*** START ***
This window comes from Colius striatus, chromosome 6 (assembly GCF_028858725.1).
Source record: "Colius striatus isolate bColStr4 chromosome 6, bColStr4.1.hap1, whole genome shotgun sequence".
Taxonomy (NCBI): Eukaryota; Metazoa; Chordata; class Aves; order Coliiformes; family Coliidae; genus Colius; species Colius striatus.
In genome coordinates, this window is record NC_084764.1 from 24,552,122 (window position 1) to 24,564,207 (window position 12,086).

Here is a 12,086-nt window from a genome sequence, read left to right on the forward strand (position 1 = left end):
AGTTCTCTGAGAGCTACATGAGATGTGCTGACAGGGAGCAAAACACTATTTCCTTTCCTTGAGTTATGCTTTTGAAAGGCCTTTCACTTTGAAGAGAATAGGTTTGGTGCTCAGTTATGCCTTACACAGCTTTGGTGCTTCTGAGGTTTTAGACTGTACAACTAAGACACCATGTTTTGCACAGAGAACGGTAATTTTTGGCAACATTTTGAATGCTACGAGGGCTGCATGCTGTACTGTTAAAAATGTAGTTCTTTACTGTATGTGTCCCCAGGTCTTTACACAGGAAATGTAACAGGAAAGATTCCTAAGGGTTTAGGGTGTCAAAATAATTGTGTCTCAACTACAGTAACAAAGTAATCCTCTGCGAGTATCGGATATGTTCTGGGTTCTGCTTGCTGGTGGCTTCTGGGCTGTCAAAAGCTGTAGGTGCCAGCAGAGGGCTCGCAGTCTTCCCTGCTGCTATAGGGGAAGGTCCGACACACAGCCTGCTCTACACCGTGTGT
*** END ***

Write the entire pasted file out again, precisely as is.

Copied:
This window comes from Colius striatus, chromosome 6 (assembly GCF_028858725.1).
Source record: "Colius striatus isolate bColStr4 chromosome 6, bColStr4.1.hap1, whole genome shotgun sequence".
Taxonomy (NCBI): Eukaryota; Metazoa; Chordata; class Aves; order Coliiformes; family Coliidae; genus Colius; species Colius striatus.
In genome coordinates, this window is record NC_084764.1 from 24,552,122 (window position 1) to 24,564,207 (window position 12,086).

Here is a 12,086-nt window from a genome sequence, read left to right on the forward strand (position 1 = left end):
AGTTCTCTGAGAGCTACATGAGATGTGCTGACAGGGAGCAAAACACTATTTCCTTTCCTTGAGTTATGCTTTTGAAAGGCCTTTCACTTTGAAGAGAATAGGTTTGGTGCTCAGTTATGCCTTACACAGCTTTGGTGCTTCTGAGGTTTTAGACTGTACAACTAAGACACCATGTTTTGCACAGAGAACGGTAATTTTTGGCAACATTTTGAATGCTACGAGGGCTGCATGCTGTACTGTTAAAAATGTAGTTCTTTACTGTATGTGTCCCCAGGTCTTTACACAGGAAATGTAACAGGAAAGATTCCTAAGGGTTTAGGGTGTCAAAATAATTGTGTCTCAACTACAGTAACAAAGTAATCCTCTGCGAGTATCGGATATGTTCTGGGTTCTGCTTGCTGGTGGCTTCTGGGCTGTCAAAAGCTGTAGGTGCCAGCAGAGGGCTCGCAGTCTTCCCTGCTGCTATAGGGGAAGGTCCGACACACAGCCTGCTCTACACCGTGTGT